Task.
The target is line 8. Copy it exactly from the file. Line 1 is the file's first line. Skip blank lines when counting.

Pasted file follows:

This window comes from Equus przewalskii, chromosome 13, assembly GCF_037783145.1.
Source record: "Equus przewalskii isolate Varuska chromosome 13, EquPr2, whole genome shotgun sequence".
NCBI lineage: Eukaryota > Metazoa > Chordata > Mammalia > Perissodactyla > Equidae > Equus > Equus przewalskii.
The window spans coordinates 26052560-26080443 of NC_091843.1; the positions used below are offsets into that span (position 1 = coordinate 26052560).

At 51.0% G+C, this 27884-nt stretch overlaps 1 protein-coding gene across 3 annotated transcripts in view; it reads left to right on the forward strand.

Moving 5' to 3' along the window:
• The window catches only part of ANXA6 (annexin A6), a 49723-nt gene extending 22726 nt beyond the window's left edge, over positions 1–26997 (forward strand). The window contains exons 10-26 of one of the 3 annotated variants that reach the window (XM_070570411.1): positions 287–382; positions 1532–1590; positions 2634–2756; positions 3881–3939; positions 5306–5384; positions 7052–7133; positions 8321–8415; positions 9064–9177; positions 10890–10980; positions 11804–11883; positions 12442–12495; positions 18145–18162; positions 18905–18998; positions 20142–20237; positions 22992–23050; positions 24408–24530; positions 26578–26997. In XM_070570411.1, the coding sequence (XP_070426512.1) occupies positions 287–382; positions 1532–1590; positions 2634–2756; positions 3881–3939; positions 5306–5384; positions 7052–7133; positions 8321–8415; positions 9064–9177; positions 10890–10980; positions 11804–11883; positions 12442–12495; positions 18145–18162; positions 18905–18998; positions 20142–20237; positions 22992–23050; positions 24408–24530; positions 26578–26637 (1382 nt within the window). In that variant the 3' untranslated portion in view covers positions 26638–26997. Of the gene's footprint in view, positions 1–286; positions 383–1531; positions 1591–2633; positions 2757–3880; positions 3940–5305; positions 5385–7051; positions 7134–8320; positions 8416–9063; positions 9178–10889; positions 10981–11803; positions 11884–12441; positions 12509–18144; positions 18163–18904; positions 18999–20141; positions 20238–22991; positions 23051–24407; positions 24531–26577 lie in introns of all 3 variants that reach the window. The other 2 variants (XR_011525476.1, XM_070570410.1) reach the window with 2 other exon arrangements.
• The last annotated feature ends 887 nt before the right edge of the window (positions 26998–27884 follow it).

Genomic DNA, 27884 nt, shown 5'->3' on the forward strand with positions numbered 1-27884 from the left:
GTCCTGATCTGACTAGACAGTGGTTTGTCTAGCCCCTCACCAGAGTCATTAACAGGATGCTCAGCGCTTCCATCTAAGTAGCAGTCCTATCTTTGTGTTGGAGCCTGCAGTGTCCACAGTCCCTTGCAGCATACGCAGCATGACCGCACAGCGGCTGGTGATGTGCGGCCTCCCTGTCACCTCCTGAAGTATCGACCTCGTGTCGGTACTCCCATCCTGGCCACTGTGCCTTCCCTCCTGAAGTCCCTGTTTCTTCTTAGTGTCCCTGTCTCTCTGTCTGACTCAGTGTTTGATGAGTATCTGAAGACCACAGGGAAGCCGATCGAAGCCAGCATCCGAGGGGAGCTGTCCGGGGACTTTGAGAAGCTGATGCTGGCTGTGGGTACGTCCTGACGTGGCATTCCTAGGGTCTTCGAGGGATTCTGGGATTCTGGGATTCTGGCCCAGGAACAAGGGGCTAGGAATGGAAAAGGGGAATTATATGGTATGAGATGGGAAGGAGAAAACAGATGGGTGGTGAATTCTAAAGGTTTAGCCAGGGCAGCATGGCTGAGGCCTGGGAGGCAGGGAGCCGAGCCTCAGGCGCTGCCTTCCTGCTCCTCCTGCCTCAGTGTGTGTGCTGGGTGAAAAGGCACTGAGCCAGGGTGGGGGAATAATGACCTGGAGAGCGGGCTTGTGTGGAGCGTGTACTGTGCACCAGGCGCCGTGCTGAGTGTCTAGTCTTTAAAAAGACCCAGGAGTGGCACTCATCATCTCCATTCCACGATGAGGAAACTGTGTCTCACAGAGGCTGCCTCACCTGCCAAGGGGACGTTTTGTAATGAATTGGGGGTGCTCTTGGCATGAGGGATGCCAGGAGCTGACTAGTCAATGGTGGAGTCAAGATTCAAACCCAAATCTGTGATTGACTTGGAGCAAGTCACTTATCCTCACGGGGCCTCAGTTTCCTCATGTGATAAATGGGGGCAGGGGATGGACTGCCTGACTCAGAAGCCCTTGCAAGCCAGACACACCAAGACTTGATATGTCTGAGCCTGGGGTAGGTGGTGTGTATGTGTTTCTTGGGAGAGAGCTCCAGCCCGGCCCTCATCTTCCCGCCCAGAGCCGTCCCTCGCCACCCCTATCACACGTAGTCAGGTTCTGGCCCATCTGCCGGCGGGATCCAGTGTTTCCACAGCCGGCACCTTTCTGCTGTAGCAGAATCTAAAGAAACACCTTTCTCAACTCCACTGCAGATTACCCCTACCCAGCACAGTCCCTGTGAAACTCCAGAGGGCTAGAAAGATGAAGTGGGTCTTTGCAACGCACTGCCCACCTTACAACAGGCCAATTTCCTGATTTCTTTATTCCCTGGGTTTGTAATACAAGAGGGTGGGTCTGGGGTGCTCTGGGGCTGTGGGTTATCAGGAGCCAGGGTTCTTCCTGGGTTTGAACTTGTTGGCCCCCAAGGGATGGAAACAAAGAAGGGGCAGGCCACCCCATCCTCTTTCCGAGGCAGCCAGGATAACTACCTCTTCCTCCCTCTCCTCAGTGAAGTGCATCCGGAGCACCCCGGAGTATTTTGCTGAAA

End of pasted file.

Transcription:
• The last annotated feature ends 887 nt before the right edge of the window (positions 26998–27884 follow it).